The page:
Sodium Chloride Stress Induced Changes in Leaf Osmotic Adjustment of Trifoliate Orange (Poncirus trifoliata) Seedlings Inoculated with Mycorrhizal Fungi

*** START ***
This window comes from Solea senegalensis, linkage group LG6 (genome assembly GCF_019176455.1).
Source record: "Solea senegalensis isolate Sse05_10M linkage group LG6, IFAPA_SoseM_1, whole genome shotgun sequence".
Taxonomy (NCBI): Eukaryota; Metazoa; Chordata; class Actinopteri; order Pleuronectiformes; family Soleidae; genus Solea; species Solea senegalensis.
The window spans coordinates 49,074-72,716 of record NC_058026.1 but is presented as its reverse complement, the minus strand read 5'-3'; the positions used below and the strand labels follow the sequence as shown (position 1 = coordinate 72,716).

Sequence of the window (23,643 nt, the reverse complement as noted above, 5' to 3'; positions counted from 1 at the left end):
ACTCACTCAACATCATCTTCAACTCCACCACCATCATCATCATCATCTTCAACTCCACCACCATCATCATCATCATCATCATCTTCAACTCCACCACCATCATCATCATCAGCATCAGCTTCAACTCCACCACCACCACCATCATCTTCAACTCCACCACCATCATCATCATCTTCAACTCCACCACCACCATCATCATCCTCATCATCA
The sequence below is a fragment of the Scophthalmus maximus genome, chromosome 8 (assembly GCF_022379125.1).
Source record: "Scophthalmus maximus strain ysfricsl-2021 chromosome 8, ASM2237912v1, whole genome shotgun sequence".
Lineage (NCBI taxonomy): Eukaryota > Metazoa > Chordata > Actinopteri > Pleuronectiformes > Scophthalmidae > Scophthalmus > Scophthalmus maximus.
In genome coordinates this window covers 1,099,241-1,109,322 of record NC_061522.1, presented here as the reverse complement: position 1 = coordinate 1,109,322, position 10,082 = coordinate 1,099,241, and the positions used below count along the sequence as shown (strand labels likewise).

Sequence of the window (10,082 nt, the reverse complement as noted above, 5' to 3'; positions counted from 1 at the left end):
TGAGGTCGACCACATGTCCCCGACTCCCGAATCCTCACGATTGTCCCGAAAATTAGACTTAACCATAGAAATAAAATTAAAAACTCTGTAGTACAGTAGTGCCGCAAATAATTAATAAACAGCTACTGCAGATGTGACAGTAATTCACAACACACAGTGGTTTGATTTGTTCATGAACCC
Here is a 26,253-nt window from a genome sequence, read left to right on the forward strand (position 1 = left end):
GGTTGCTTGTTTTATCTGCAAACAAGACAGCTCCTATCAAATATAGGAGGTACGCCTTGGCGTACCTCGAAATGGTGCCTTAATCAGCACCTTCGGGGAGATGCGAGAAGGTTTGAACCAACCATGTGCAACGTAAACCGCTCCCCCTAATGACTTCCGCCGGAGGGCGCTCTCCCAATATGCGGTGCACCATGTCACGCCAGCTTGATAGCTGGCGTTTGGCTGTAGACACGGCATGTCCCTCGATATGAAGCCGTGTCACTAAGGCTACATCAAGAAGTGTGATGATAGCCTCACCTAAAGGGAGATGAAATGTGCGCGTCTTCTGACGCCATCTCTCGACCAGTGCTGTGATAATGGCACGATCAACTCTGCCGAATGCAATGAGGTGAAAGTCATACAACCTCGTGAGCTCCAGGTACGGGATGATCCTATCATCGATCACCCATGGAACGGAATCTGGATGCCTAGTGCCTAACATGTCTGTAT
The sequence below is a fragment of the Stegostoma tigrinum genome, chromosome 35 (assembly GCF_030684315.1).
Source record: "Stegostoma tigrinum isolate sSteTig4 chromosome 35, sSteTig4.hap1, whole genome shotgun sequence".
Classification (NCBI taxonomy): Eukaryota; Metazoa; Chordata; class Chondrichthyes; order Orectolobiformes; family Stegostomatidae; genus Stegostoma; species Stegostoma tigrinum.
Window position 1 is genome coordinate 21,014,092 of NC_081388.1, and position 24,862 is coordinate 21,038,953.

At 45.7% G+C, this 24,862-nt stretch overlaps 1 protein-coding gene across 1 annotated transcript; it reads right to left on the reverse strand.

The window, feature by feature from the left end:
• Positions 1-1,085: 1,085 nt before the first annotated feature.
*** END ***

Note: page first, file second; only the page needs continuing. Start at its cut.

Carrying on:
AbstractCitrus plants are sensitive to salinity, and thus employing new approaches to alleviate salt damage are necessary. The present study evaluated the effect of two arbuscular mycorrhizal fungi (AMF), Glomus mosseae and G. versiforme, on leaf osmotic adjustment of trifoliate orange (Poncirus trifoliata) seedings exposed to 100 mM NaCl. Salinity significantly inhibited mycorrhizal colonization, plant biomass and leaf relative water content, whereas the reduce of plant biomass was notably alleviated by the mycorrhizal colonization. Mycorrhizal seedlings exhibited significantly lower Na+ and Ca2+ concentrations, whilst also recorded higher K+ concentration and K+/Na+, Ca2+/Na+ and Mg2+/Na+ ratios at both salinity levels. Under salinity stress, mycorrhizal symbiosis markedly decreased sucrose concentrations of leaves and also increased glucose, fructose and proline concentrations of leaves. The results suggest that arbuscular mycorrhizas improved leaf osmotic adjustment responses of the seedlings to salt stress, thus enhancing salt tolerance of mycorrhizal plants.
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